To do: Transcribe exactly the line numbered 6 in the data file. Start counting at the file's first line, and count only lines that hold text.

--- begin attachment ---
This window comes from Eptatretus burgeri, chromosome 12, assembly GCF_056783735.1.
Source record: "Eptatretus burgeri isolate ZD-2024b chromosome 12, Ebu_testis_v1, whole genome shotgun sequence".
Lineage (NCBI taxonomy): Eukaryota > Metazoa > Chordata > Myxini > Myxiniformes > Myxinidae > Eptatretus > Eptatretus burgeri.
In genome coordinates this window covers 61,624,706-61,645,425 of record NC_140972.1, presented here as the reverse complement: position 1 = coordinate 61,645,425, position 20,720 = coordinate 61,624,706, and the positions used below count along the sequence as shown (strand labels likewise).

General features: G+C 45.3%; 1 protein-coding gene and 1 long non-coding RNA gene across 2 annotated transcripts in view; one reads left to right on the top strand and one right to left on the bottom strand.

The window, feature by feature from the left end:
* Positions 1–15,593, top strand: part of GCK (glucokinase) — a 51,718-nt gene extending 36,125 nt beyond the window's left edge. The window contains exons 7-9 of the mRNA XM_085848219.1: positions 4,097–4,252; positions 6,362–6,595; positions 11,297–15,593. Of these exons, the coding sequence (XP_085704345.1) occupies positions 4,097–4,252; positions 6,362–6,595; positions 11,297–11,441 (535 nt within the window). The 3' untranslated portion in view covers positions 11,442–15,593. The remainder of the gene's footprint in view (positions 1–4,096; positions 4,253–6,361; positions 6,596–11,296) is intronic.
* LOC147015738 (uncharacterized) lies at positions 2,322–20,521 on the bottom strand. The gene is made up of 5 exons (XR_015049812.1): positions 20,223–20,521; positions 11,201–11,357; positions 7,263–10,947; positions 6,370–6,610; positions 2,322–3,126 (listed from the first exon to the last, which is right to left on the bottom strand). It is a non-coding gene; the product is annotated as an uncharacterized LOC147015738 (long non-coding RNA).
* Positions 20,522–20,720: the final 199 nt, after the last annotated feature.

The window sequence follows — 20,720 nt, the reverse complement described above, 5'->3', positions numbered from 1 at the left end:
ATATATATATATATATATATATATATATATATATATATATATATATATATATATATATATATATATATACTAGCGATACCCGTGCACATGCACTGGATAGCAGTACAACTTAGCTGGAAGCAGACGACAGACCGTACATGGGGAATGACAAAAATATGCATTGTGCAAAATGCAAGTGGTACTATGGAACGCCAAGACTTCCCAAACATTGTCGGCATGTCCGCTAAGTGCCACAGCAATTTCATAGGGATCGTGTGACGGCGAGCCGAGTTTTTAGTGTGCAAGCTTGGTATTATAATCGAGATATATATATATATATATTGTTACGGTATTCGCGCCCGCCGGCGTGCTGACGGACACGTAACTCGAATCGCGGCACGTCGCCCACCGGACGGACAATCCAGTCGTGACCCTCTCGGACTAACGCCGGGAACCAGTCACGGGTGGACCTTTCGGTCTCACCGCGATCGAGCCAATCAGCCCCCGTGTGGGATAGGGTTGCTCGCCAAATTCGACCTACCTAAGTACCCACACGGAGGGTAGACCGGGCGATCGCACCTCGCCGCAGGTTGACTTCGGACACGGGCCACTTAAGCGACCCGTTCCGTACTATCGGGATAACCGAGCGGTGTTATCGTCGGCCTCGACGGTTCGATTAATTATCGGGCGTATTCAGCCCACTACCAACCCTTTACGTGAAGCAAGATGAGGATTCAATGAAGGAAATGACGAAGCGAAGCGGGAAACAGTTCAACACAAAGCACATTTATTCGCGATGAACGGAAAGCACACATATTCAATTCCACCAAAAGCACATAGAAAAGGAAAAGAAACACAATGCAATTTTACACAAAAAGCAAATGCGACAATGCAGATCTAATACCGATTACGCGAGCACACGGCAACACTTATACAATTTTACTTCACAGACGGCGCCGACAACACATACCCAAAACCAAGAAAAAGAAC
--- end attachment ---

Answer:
The window, feature by feature from the left end: